Nail-Patella Syndrome Treatment & Management

Updated: Feb 19, 2019
  • Author: Anna Choczaj-Kukula, MD, PhD; Chief Editor: Dirk M Elston, MD  more...
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Treatment

Approach Considerations

A careful family history should be obtained in all patients.

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Medical Care

No treatment is available for the cutaneous findings of nail-patella syndrome (NPS), also known as hereditary osteo-onychodysplasia (HOOD).

Associated abnormalities require appropriate care from specialists.

ACE inhibitors are used to treat renal disease. Proesmans et al reported that enalapril at 1 mg/kg/d plus losartan at 1 mg/kg/d achieved complete remission of proteinuria in a young girl with NPS. [111] End-stage kidney disease patients can undergo transplantation, and the renal involvement does not recur in the transplanted kidney. [43]

Frequent urinalysis and blood pressure measurements are recommended in pregnant women with NPS.

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Surgical Care

More than 90% of individuals with nail-patella syndrome (NPS) have patellar involvement resulting in a wide range of patellofemoral complaints.

Congenital permanent dislocation of the patella (CPDP) should be treated with surgical procedures. [112, 113] Preferably, orthopaedic correction should be performed when the patient is aged approximately 2-3 years to prevent secondary deformities and growth-related disability.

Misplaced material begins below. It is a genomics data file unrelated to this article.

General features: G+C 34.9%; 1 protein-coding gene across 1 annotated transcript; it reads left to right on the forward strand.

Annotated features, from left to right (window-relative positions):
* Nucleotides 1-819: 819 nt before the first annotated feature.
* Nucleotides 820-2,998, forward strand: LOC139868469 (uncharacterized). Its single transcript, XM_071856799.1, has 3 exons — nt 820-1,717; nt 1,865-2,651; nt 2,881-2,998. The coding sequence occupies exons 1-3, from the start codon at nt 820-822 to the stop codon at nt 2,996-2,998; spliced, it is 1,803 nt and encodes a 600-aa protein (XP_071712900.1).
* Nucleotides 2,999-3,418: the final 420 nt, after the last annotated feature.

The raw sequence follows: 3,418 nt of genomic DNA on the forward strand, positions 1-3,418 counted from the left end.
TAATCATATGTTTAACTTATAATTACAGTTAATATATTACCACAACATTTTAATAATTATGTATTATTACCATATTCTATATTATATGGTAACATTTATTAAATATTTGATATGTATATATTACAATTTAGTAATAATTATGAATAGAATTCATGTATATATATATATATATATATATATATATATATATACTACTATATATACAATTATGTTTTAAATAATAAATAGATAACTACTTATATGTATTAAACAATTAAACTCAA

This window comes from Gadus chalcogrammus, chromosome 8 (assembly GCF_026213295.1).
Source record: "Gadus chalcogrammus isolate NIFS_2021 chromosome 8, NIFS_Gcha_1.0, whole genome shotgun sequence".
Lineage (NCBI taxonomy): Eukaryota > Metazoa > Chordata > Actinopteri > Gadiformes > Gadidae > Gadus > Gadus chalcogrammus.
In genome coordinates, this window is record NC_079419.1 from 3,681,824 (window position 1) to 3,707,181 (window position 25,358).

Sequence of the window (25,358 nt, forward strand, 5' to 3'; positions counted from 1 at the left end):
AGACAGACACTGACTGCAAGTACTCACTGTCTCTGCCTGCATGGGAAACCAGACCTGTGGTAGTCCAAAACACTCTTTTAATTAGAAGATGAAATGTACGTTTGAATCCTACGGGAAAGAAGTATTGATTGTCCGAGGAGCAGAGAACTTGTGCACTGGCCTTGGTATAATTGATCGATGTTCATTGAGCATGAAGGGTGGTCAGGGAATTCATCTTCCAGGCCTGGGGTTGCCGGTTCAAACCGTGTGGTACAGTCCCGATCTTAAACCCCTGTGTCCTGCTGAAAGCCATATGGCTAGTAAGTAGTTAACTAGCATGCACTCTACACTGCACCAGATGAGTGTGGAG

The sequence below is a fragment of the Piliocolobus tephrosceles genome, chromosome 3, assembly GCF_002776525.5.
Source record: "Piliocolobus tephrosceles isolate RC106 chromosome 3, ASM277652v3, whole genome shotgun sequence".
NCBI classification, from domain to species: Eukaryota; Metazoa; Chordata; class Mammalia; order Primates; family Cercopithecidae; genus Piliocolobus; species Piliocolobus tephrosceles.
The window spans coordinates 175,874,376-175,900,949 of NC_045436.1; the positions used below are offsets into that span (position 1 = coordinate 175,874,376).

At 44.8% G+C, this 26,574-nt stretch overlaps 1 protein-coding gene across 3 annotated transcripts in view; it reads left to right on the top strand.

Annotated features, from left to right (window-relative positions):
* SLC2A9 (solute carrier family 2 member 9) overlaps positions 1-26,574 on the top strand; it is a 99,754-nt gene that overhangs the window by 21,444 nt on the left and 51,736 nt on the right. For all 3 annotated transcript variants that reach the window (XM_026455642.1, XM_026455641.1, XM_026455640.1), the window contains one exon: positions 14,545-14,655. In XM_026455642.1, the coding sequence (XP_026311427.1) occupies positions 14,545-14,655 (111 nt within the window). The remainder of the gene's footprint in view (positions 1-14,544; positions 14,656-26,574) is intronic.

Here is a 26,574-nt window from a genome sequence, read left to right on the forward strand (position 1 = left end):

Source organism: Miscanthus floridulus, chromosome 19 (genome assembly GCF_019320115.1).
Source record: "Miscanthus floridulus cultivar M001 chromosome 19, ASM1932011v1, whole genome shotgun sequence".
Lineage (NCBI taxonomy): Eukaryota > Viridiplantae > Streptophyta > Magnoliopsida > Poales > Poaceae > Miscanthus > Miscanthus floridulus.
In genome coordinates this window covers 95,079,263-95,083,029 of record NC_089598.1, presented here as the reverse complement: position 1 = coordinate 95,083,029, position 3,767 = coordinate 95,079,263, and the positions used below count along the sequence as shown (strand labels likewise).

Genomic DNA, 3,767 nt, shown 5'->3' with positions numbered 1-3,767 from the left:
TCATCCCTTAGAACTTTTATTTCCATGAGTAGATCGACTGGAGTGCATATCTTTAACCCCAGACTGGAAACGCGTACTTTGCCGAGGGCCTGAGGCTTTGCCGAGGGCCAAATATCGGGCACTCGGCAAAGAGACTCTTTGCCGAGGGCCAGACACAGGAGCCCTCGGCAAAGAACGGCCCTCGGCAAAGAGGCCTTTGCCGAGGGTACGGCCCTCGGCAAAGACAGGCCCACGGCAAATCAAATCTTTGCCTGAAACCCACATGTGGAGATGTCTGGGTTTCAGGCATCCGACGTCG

The aim of orthopedic surgery should be correction of the underlying pathology with resection of the synovial band and an additional realignment of the patella by recentering of the quadriceps muscle. Good clinical results have been reported. [72]

There have been reports of total knee arthroplasty in patients with NPS. [114, 115]

In mature patients, milder forms of the disease can be treated with nonoperative measures, but many affected adults require knee surgery, including patellofemoral ligament reconstruction, tibial tuberosity transposition, patellofemoral arthroplasty, and total knee arthroplasty. [45, 47]

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Consultations

Consult an orthopedist, nephrologist, and ophthalmologist, as determined by the patient's history and physical examination findings. Also consult a genetic counselor.

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Prevention

Genetic counseling is recommended because nail-patella syndrome (NPS) is an autosomal dominant disease.

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Long-Term Monitoring

Periodic and prolonged follow up is recommended in all nail-patella syndrome (NPS) patients, with annual monitoring for hypertension and renal disease and screening for ocular hypertension and glaucoma. [59] Despite long periods of stable renal function, long-term follow-up care is essential in patients with NPS.

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